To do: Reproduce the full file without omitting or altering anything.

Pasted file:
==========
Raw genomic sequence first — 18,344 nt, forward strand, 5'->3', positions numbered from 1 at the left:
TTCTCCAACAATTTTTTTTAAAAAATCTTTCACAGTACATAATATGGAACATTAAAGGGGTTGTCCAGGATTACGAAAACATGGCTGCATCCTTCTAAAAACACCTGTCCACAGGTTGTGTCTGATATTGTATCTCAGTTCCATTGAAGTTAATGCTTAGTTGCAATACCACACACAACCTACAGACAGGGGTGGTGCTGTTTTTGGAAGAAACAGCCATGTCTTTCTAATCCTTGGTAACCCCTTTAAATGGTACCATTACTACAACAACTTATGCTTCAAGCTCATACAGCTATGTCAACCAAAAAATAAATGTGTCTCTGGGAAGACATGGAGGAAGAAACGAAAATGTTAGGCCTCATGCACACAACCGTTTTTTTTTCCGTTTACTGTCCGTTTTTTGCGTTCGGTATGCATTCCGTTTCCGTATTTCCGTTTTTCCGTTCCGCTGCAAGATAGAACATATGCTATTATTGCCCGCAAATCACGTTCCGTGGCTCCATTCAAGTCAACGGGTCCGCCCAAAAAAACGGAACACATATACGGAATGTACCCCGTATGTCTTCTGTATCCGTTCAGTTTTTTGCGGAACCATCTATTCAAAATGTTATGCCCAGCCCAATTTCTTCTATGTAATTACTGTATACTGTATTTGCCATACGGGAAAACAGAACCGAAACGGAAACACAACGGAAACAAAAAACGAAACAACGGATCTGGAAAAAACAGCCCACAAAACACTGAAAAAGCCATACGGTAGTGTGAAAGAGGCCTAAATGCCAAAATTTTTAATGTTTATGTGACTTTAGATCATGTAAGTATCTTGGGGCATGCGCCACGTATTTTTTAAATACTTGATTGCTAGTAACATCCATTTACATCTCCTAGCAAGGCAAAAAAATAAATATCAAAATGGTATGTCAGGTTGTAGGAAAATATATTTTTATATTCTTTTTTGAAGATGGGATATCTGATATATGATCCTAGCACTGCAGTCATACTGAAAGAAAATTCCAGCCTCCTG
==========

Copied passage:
Raw genomic sequence first — 18,344 nt, forward strand, 5'->3', positions numbered from 1 at the left:
TTCTCCAACAATTTTTTTTAAAAAATCTTTCACAGTACATAATATGGAACATTAAAGGGGTTGTCCAGGATTACGAAAACATGGCTGCATCCTTCTAAAAACACCTGTCCACAGGTTGTGTCTGATATTGTATCTCAGTTCCATTGAAGTTAATGCTTAGTTGCAATACCACACACAACCTACAGACAGGGGTGGTGCTGTTTTTGGAAGAAACAGCCATGTCTTTCTAATCCTTGGTAACCCCTTTAAATGGTACCATTACTACAACAACTTATGCTTCAAGCTCATACAGCTATGTCAACCAAAAAATAAATGTGTCTCTGGGAAGACATGGAGGAAGAAACGAAAATGTTAGGCCTCATGCACACAACCGTTTTTTTTTCCGTTTACTGTCCGTTTTTTGCGTTCGGTATGCATTCCGTTTCCGTATTTCCGTTTTTCCGTTCCGCTGCAAGATAGAACATATGCTATTATTGCCCGCAAATCACGTTCCGTGGCTCCATTCAAGTCAACGGGTCCGCCCAAAAAAACGGAACACATATACGGAATGTACCCCGTATGTCTTCTGTATCCGTTCAGTTTTTTGCGGAACCATCTATTCAAAATGTTATGCCCAGCCCAATTTCTTCTATGTAATTACTGTATACTGTATTTGCCATACGGGAAAACAGAACCGAAACGGAAACACAACGGAAACAAAAAACGAAACAACGGATCTGGAAAAAACAGCCCACAAAACACTGAAAAAGCCATACGGTAGTGTGAAAGAGGCCTAAATGCCAAAATTTTTAATGTTTATGTGACTTTAGATCATGTAAGTATCTTGGGGCATGCGCCACGTATTTTTTAAATACTTGATTGCTAGTAACATCCATTTACATCTCCTAGCAAGGCAAAAAAATAAATATCAAAATGGTATGTCAGGTTGTAGGAAAATATATTTTTATATTCTTTTTTGAAGATGGGATATCTGATATATGATCCTAGCACTGCAGTCATACTGAAAGAAAATTCCAGCCTCCTG